The Promised End: Eschatology in Theology and Literature / Edition 1

Paperback (Print)
Buy New
Buy New from BN.com
$52.11
Used and New from Other Sellers
Used and New from Other Sellers
from $22.47
Usually ships in 1-2 business days
(Save 64%)
Other sellers (Paperback)
  • All (8) from $22.47   
  • New (5) from $37.71   
  • Used (3) from $22.47   

Overview

This book brings Christian theology, creative literature, and literary critical theory into dialogue on the theme of 'the end'.

Read More Show Less

Editorial Reviews

From the Publisher
"As the field of literature and theology develops and becomes more sophisticated, so Fiddes is contributing at the cutting edge. His work is genuinely interdisciplinary, and his choice of texts is faultless. He initiates a learned and helpful dialogue with major theologians. I will certainly use this as a textbook in my teaching - it's one I have been looking for, for some time, indeed." David Jasper, Dean of Divinity and Professor of Literature and Theology, Glasgow University

"This is a marvellous book which combines a variety of literatures, from the popular to the literary classics and new classics. That Fiddes can move so easily among these is impressive. Also impressive is his command of literary theory and theology, along with scientific theory. I recommend it with absolutely no reservations." Carolyn Jones Medine, Professor of Religious Studies and English, Louisiana State University

"This book on eschatology is almost certainly like no other you have read. Through its dialogue between theology and literature it uniquely stimulates theological reflection and offers resources for pastoral care and preaching. It is a remarkable, if sometimes demanding, book, and a rewarding and recommended read." Regent's Reviews

"A highly specialized survey of contemporary theology, literature, and critical theory dealing with the perception of endings ... No student of theology or literature should overlook this book." First Things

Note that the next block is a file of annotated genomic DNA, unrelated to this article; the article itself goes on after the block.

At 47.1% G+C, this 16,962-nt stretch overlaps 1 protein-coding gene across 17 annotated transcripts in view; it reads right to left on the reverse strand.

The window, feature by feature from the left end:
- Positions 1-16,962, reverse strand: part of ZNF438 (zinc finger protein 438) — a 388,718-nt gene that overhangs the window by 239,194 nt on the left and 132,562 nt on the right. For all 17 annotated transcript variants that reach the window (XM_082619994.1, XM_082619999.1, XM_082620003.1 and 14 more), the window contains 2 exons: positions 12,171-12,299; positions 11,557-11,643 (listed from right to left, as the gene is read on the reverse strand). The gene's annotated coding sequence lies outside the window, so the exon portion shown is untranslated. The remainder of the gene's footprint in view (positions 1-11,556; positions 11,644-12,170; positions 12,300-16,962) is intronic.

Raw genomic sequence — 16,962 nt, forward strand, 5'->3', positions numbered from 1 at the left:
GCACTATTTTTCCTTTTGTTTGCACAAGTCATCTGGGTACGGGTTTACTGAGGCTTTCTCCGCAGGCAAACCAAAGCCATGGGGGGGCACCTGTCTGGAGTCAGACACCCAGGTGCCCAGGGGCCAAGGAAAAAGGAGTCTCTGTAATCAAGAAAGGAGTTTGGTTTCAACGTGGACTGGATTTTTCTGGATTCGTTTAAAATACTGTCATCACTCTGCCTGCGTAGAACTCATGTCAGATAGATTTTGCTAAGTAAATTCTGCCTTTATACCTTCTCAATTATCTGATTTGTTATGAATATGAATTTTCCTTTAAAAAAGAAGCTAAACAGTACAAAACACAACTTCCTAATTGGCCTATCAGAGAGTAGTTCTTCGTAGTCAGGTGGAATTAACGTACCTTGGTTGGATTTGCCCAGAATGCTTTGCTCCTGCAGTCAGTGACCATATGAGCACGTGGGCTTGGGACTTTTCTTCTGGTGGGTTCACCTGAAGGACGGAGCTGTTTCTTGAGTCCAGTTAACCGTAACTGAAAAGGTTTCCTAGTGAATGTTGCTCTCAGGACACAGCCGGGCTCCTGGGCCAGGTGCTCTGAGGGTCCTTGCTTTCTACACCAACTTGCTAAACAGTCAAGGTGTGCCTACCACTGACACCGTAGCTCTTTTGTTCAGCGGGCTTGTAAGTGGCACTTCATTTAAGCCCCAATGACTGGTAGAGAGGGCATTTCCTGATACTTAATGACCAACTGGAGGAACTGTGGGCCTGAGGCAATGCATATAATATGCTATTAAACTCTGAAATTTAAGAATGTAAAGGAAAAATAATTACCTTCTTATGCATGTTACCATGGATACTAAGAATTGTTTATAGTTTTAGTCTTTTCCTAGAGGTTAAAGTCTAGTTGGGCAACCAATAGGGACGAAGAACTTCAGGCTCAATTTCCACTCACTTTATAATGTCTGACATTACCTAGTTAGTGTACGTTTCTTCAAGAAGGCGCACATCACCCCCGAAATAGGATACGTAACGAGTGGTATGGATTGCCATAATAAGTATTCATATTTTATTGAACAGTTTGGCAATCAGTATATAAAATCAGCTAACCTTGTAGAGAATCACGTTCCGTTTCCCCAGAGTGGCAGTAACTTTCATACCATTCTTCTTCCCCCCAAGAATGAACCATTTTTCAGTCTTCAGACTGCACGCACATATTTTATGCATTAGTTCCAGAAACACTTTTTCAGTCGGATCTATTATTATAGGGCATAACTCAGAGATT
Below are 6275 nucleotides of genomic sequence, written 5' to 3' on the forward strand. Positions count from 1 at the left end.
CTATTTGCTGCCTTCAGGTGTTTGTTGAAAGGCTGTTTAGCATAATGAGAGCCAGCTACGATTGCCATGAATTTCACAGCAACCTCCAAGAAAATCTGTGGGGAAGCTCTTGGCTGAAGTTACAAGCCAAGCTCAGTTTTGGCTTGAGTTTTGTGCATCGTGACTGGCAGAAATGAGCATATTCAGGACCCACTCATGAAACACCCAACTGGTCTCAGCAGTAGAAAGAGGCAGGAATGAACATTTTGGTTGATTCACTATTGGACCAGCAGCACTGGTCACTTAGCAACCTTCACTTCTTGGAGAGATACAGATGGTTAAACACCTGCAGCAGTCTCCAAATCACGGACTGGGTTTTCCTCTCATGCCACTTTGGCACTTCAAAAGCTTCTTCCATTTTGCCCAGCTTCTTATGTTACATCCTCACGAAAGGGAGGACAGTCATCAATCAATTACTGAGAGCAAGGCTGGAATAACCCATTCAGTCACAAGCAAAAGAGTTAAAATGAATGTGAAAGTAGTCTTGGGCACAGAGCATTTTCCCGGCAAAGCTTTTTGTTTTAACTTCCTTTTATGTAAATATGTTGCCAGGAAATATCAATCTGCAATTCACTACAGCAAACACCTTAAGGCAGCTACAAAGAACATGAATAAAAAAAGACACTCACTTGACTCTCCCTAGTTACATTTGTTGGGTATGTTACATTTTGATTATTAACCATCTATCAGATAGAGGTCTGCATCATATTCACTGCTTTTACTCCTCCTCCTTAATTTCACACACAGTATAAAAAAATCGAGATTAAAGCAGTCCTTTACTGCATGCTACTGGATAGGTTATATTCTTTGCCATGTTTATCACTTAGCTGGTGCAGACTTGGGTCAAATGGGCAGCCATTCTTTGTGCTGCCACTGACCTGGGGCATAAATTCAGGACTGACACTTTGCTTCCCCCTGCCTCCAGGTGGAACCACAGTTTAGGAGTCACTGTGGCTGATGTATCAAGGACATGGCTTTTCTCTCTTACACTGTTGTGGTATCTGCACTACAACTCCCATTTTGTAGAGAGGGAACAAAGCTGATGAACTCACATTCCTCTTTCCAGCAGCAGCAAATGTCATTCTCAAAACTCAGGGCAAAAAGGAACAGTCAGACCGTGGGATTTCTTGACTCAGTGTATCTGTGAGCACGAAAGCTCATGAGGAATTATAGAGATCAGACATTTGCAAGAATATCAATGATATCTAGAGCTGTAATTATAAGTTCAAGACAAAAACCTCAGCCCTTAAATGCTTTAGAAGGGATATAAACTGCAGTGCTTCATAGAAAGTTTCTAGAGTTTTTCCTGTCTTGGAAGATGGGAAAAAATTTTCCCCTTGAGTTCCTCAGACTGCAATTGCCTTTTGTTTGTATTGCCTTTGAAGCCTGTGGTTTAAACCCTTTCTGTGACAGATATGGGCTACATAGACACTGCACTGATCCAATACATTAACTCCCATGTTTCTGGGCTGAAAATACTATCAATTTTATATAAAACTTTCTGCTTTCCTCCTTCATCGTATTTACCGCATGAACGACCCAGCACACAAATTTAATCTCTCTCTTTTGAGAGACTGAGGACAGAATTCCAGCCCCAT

"This book succeeds in finding fresh insights into eschatology at the interface of religion and literature and is a fine achievement. It is not always an easy book to read but is always a worthwhile one." The Baptist Ministers' Journal

"In The Promised End, Fiddes offers a unique synthesis of interdisciplinary measures, offering theologically refreshing insights, on the end that is not so much perceived as promised. In the area where religion, literature and science often clash, Fiddes is remarkably clever at pointing out their potential for unification." Research News and Opportunities in Science and Theology

"Fiddes' clarity regarding the theorists mentioned above, and his wide-ranging knowledge of theological studies are to be commended. However, the impressive aspect of his dialogue is the truly deep and profound grasp of the theological ideas that are shown to be lurking within the literary texts. One comes away with the sense that theological issues can be powerfully demonstrated in the context of literary works, and that even works which may not immediately seem "theological" are in fact pervaded by metaphysical concerns in ways we may not have clearly imagined." Religion and Literature

"It is fortunate that Fiddes' literary judgements are as acute as his theological acumen, and for both we are much in his debt." Theology

Read More Show Less

Product Details

Meet the Author

Paul S. Fiddes is Principal of Regent's Park College in the University of Oxford, and a University Research Lecturer in Theology. He is the author of a number of books and articles, including The Creative Suffering of God (1988), Past Event and Present Salvation: The Christian Idea of Atonement (1989), and Freedom and Limit: A Dialogue Between Literature and Christian Doctrine (1991).

Read More Show Less

Table of Contents

Acknowledgements.

Part I: Facing the End:.

1. The Problem of Closure: John Fowles' the French Lieutenant's Woman and Julian Barnes' Flaubert's Parrot.

2. Theology and Literature - A Dialogue.

3. The End Organizes the Human Story: Frank Kermode.

4. The End Discloses a Desired World: Northrop Frye.

5. Biblical Eschatology and Openness.

6. Closure and Openness in Ending.

Part II: Deferment and Hope:.

7. The End Defers Meaning: Jacques Derrida.

8. Death and the Other.

9. Openness and Relativism.

10. The End Opens Hope: Paul Ricoeur.

11. Hope and a Passion for the Possible.

12. Hoping in the Face of Death.

Part III: Taking Death Seriously:.

13. A Journey to Nothingness: Shakespeare's King Lear.

14. Human Surplus and Excess.

15. Images of a Desirable and Undesirable World.

16. The Configuring of Time.

17. Looking Upon Death.

18. Death the Last Enemy.

19. Creation from Nothing.

Part IV: A Question of Identity:.

20. Resurrection and the Idea of Replication.

21. Problems About Identity.